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Predicting Human Brain Activity Associated with the Meanings of Nouns

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At this session of the NLIP Reading Group we’ll be discussing the following paper:

Tom M. Mitchell, Svetlana V. Shinkareva, Andrew Carlson, Kai-Min Chang, Vicente L. Malave, Robert A. Mason and Marcel Adam Just. 2008. Predicting Human Brain Activity Associated with the Meanings of Nouns. Science 320: 1191-1195. (supplemental material is available here)

Abstract: The question of how the human brain represents conceptual knowledge has been debated in many scientific fields. Brain imaging studies have shown that different spatial patterns of neural activation are associated with thinking about different semantic categories of pictures and words (for example, tools, buildings, and animals). We present a computational model that predicts the functional magnetic resonance imaging (fMRI) neural activation associated with words for which fMRI data are not yet available. This model is trained via a combination of data from a trillion-word text corpus, and observed fMRI data associated with viewing several dozen concrete nouns. Once trained, the model predicts fMRI activation for thousands of other concrete nouns in the text corpus, with highly significant accuracies over the 60 nouns for which we currently have fMRI data.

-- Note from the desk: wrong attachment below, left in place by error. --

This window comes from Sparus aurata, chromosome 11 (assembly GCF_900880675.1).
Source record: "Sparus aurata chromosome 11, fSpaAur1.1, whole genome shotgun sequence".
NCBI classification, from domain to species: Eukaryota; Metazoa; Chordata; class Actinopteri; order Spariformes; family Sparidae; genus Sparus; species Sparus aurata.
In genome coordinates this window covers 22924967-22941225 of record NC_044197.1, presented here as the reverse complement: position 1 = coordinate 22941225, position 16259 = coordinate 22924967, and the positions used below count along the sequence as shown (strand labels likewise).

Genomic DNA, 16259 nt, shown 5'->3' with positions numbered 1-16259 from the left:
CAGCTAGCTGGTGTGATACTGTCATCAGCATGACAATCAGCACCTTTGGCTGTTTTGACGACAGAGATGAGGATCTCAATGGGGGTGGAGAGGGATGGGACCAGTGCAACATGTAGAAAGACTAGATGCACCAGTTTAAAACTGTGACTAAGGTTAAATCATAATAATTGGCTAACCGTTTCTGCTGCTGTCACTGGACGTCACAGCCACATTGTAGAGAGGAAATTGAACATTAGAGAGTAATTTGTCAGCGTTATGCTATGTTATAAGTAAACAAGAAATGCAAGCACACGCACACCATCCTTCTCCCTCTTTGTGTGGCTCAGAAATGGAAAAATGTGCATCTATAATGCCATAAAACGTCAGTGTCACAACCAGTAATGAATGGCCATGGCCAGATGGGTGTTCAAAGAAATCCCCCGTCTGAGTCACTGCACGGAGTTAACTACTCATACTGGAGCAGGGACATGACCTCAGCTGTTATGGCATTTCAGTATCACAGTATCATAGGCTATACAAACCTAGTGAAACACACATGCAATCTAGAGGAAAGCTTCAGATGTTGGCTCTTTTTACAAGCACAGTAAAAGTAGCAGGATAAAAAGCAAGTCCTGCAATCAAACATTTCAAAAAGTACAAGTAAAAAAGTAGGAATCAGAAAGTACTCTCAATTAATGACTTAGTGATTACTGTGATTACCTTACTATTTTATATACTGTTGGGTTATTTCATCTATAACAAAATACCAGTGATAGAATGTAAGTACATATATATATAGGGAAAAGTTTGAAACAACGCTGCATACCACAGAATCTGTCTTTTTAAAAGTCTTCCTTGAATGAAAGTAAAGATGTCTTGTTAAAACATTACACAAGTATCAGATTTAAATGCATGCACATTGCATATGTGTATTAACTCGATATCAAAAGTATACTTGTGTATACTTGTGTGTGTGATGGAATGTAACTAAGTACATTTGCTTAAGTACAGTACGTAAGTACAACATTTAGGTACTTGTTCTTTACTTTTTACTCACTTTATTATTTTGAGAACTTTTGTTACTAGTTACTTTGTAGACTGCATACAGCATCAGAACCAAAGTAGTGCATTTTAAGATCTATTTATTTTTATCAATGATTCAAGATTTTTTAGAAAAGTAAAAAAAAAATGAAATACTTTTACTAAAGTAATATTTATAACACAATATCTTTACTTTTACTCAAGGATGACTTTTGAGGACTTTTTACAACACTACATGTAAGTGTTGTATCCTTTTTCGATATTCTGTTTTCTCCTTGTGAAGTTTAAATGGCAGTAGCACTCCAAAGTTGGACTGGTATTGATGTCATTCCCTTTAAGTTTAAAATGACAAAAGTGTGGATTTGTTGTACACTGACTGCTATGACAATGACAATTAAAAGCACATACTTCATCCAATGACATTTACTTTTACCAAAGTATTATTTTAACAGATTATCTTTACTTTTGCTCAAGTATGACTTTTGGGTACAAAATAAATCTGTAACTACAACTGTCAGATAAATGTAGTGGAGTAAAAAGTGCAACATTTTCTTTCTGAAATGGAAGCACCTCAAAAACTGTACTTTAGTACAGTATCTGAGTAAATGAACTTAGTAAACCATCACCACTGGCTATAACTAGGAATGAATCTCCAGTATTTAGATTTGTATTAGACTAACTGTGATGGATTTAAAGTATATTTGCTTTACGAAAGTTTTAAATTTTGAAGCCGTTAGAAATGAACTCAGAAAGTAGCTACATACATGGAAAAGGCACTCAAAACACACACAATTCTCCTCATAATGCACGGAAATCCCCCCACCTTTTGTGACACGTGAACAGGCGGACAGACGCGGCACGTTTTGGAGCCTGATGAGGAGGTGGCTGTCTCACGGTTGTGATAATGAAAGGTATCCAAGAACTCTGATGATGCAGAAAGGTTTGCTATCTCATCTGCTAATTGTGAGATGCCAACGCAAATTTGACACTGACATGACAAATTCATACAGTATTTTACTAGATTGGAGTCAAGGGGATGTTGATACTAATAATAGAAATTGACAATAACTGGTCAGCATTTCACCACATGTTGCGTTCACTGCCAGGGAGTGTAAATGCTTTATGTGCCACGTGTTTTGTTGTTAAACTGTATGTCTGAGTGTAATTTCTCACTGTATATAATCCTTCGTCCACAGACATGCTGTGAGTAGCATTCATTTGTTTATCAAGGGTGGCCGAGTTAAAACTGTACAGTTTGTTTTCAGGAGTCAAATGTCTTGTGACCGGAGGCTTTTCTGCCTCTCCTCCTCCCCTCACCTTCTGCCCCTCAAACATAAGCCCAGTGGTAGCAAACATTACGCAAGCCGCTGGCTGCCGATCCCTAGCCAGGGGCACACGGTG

This talk is part of the Natural Language Processing Reading Group series.

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